Assumptions underlying the New Historical critical
approach (taken from Judith Newton, "History as Usual?:
Feminism and the 'New Historicism,'" Cultural Critique 9 :
- "that there is no transhistorical or universal human essence and that
human subjectivity is constructed by cultural codes which position and limit
all of us in various and divided ways" (88).
- Instead of the autonomous "self" or "individual," these
critics speak of subject positions that are socially and linguistically
constructed, created by various discourses of a given culture.
- They are influenced by the work of the French theorist Michel
Foucault, who focused upon the intricately structured power relations in a
given culture at a given time to demonstrate how that society controls its
members through constructing and defining what appear to be
"universal" and "natural" truths.
- They are skeptical toward any "universalizing" or
"totalizing" claims, focusing rather on the specificities of a
particular historical and cultural context.
- See Abrams, point #3 (250-51) and discussion of "discourse" (
249). See also the glossary in Chopin under "discourse" (331).
- "that there is no 'objectivity,' that we experience the 'world' in
language, and that all our representations of the world, our readings of texts
and of the past, are informed by our own historical position, by the values and
politics that are rooted in them" (88).
- They emphasize the necessity for self-awareness on the part of the critic,
who must be constantly aware of the difficulties of seeing the past except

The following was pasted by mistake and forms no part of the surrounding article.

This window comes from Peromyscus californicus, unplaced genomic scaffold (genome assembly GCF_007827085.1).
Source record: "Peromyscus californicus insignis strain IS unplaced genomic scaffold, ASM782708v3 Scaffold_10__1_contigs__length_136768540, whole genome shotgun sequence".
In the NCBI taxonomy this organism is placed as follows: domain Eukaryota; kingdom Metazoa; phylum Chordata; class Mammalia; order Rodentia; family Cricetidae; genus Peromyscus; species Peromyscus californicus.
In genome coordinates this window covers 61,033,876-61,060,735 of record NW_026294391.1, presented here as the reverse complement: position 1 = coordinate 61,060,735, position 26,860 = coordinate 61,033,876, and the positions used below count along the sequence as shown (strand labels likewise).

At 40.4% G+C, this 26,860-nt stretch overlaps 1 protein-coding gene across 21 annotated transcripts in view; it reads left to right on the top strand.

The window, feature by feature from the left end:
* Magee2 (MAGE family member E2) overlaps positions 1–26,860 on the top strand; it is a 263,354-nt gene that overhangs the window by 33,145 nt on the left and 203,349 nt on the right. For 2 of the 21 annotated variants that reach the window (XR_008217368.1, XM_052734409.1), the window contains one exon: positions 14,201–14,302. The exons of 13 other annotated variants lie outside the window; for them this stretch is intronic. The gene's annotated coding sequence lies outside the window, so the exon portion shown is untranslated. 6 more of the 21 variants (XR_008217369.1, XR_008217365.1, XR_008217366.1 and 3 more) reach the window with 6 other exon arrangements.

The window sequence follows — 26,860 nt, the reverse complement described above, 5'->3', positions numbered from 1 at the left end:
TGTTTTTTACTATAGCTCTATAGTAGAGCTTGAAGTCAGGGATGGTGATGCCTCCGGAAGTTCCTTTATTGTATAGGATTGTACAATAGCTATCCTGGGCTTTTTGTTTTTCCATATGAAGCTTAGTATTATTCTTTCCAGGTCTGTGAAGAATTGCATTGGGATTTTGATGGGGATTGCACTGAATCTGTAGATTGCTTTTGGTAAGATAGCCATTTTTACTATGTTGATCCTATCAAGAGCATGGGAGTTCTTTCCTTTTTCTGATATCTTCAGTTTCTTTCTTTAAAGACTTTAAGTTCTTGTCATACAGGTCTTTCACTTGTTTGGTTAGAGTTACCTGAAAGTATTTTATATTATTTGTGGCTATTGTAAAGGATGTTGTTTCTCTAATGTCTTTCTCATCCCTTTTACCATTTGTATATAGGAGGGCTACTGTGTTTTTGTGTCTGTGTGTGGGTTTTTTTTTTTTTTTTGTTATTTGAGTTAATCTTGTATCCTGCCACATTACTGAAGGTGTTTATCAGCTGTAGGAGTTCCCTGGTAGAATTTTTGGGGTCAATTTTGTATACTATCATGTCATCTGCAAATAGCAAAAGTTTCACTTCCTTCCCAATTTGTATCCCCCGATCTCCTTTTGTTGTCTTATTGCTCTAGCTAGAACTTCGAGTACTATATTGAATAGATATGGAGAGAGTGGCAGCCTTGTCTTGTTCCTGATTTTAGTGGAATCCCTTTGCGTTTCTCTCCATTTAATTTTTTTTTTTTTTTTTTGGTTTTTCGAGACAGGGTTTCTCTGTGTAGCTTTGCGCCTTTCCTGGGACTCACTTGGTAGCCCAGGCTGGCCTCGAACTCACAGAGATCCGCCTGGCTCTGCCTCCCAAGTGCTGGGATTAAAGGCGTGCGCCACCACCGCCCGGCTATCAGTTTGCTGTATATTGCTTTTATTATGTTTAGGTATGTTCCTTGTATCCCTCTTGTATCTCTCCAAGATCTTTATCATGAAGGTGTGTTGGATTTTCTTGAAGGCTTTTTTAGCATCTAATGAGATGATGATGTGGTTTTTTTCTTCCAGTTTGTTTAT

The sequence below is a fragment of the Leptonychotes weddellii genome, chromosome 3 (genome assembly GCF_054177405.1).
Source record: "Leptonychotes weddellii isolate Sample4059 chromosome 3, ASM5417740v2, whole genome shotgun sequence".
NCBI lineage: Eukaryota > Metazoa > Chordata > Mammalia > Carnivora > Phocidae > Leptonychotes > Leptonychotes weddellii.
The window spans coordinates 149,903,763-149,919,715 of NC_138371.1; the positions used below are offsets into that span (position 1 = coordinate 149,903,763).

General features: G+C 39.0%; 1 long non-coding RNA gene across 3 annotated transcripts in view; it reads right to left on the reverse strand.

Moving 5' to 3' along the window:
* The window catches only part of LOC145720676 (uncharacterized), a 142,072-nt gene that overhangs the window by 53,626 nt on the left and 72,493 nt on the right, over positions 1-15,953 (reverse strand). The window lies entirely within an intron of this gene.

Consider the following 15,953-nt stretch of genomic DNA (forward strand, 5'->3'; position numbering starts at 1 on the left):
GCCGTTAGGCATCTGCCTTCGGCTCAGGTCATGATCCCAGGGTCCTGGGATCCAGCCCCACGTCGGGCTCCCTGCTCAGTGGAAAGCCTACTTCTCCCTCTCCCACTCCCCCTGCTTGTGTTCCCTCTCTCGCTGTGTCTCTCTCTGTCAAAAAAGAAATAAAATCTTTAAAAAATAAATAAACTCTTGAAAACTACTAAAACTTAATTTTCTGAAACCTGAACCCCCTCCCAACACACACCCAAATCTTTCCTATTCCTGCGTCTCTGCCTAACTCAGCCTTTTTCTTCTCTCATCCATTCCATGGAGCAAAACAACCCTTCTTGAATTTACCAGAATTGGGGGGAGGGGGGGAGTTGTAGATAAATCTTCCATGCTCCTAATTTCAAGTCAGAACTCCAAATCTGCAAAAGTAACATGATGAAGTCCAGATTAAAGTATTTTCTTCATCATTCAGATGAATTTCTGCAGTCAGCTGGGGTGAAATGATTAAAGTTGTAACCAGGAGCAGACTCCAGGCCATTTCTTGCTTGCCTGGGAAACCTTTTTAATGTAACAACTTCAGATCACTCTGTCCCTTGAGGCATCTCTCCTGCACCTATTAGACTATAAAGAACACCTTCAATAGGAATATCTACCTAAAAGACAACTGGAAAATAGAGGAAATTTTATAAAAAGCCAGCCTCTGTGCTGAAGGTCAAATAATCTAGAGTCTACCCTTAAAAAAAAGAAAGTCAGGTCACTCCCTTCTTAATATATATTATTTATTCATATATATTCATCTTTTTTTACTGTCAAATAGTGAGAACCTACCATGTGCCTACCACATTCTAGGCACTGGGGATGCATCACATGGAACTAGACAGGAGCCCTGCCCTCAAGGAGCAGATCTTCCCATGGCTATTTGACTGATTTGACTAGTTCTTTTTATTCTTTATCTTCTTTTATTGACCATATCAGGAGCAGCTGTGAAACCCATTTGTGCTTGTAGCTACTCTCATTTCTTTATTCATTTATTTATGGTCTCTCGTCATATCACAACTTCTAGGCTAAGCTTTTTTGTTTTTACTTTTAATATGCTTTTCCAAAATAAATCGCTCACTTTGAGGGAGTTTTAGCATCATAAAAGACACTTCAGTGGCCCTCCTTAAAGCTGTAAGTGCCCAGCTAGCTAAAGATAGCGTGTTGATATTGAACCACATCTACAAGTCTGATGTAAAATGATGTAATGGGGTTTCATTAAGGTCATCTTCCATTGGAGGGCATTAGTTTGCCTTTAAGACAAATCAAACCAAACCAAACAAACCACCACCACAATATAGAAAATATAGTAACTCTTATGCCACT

through the lenses and cultural constructs of the present.
- See Abrams, point #4 (251).
- "that representation 'makes things happen' by 'shaping human
consciousness' and that, as forces acting in history, various forms of
representation ought to be read in relation to each other and in relation to
non-discursive 'texts' like 'events'" (88-89).
- Critics need to look not only at the historical causes of literary works,
but also at their consequences.
- In a process of thick description, they link literary works with
many other cultural phenomena of a period, including the discourse of
"popular culture" and of areas like economics, law, medicine,
- See Abrams, points #1 and #2 (249-50) and discussion of technique of
"thick description" (249). See also the glossary in Chopin under
New Historicism shares the above assumptions with what is often called
Cultural Studies, but cultural critics are
even more likely to emphasize the present implications of their study and to
position themselves in opposition to current power structures, working to
empower traditionally disadvantaged groups. Cultural critics also downplay the
distinction between "high" and "low" culture and often
focus particularly on the productions of "popular culture."
Barbara F. McManus
Historicism (Warren Hedges, Southern Oregon University); includes
information on Michel Foucault
Readings and Assignments